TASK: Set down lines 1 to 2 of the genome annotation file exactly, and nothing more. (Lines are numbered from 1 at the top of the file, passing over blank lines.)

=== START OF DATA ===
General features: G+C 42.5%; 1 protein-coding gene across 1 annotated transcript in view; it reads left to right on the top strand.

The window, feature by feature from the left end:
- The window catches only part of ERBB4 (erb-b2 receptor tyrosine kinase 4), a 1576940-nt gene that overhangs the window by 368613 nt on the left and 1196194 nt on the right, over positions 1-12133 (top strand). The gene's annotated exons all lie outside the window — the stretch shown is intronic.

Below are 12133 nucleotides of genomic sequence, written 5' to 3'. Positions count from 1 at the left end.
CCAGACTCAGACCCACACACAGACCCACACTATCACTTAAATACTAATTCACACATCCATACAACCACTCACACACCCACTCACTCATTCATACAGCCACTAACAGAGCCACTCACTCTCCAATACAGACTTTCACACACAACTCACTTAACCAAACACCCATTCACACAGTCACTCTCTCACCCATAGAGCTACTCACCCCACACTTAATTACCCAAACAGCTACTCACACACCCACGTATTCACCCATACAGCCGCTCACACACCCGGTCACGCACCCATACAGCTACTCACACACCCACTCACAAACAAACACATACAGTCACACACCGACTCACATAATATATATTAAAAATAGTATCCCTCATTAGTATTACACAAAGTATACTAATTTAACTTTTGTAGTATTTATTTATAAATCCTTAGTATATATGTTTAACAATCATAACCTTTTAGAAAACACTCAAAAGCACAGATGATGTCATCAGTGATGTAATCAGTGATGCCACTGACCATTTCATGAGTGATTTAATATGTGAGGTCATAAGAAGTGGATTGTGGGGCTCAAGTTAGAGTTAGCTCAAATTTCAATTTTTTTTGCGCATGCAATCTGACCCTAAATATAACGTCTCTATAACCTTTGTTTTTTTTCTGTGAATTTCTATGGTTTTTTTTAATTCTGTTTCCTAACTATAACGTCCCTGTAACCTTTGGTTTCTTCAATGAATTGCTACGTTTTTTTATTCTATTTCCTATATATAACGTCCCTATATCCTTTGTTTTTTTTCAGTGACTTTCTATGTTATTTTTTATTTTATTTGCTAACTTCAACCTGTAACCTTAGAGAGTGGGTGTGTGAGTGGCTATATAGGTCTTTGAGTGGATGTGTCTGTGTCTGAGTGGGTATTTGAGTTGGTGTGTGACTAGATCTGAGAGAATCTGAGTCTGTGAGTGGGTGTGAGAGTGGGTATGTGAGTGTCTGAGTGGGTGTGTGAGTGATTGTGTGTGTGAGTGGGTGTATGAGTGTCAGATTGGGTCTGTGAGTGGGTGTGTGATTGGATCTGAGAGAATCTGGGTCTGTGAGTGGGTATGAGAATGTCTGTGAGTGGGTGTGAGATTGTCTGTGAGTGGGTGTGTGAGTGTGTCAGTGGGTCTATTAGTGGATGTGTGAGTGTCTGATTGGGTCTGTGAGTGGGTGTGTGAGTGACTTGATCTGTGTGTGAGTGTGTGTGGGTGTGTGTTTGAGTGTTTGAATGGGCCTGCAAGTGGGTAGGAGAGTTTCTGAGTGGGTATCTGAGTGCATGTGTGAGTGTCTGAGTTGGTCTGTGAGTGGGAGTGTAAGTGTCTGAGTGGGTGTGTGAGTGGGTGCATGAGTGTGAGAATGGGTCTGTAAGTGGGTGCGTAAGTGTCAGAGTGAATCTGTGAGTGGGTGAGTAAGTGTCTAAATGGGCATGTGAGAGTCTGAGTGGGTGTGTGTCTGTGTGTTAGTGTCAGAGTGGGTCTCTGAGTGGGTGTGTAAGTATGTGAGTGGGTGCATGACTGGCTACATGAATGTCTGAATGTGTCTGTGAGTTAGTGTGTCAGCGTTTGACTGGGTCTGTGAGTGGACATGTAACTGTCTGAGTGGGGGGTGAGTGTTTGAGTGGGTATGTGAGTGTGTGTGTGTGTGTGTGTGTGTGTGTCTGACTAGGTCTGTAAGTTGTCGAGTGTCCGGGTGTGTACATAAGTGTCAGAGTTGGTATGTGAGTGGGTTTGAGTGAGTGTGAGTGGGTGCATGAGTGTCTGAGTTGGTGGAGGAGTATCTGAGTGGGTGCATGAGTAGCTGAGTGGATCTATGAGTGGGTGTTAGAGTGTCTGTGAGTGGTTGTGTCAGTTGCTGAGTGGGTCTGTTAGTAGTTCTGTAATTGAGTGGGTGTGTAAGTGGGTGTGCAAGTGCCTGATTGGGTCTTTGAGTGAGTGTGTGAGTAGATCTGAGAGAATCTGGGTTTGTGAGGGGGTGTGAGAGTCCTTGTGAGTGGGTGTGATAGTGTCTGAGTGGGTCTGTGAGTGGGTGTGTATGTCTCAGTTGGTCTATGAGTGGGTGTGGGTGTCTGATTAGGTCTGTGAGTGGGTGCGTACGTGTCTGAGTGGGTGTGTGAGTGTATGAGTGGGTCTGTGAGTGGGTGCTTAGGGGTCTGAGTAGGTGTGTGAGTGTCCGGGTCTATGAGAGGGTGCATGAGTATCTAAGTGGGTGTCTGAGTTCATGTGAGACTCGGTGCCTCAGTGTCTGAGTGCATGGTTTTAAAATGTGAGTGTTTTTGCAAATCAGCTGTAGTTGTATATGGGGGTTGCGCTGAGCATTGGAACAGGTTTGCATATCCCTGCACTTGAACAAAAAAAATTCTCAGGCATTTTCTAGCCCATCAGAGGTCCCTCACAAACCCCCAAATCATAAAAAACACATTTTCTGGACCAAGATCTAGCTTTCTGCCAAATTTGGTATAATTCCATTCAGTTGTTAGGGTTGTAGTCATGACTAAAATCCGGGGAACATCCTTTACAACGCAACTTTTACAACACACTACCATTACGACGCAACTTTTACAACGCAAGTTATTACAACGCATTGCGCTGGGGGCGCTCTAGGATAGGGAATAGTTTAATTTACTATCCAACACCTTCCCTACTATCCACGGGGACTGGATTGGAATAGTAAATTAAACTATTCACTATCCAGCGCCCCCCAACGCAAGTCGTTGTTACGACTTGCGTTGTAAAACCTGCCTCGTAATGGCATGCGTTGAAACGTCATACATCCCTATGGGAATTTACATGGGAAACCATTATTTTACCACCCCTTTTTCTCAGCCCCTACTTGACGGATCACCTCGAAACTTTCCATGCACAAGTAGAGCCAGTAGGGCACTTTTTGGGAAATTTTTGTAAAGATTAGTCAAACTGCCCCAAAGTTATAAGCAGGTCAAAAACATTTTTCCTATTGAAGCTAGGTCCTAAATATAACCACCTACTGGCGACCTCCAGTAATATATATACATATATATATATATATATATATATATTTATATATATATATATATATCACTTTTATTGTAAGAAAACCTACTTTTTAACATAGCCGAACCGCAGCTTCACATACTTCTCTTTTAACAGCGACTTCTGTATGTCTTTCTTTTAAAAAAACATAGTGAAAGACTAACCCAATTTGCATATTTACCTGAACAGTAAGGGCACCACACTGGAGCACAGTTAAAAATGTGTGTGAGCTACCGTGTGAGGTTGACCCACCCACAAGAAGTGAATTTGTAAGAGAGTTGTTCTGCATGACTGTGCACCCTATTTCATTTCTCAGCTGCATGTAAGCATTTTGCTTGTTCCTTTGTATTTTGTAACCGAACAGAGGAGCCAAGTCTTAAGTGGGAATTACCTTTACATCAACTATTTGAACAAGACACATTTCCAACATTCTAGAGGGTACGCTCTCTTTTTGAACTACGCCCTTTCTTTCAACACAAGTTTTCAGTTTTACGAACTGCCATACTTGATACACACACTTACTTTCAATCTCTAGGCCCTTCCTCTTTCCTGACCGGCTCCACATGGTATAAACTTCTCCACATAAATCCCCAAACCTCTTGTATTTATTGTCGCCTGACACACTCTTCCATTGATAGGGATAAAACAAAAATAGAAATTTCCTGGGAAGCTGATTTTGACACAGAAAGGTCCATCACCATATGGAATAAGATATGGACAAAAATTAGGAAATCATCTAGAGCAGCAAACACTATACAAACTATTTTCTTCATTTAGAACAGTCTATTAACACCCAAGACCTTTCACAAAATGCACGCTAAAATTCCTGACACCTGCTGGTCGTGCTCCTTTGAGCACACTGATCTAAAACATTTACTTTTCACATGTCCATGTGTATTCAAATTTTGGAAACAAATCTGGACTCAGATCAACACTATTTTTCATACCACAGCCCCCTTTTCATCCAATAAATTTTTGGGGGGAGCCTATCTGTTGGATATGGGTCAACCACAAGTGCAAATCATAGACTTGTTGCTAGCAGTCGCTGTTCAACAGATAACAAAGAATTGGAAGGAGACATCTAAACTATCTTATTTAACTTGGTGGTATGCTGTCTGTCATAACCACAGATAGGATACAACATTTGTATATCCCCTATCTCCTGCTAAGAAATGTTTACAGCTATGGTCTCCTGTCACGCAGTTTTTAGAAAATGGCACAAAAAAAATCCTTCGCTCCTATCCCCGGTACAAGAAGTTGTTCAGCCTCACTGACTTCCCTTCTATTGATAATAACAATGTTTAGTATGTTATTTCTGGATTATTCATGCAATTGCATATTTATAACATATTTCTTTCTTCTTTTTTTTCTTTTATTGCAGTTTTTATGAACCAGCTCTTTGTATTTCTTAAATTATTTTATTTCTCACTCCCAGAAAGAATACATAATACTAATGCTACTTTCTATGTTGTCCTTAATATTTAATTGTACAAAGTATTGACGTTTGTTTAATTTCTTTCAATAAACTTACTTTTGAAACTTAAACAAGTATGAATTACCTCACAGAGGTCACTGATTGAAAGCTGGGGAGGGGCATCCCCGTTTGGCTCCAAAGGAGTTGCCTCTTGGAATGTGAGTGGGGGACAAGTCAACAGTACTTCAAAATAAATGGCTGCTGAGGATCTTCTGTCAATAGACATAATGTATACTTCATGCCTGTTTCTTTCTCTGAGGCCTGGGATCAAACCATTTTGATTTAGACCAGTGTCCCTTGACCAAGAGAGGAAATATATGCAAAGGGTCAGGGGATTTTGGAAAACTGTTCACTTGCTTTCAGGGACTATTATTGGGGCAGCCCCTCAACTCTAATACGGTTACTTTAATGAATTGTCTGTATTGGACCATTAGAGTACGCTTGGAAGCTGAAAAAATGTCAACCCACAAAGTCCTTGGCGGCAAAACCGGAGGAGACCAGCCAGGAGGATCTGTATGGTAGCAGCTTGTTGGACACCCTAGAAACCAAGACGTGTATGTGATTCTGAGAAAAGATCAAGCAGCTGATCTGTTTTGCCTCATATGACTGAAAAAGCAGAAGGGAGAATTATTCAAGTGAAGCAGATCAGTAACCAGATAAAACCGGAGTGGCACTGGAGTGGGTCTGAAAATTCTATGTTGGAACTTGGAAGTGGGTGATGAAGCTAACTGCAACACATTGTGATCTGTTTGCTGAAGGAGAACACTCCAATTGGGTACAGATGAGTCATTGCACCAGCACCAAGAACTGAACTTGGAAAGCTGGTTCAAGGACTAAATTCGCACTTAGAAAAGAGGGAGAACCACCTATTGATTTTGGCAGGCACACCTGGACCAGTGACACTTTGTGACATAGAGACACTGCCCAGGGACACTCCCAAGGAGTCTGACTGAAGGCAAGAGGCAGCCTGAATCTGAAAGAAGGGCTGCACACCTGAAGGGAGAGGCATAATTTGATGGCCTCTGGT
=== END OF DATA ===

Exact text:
General features: G+C 42.5%; 1 protein-coding gene across 1 annotated transcript in view; it reads left to right on the top strand.

The window, feature by feature from the left end: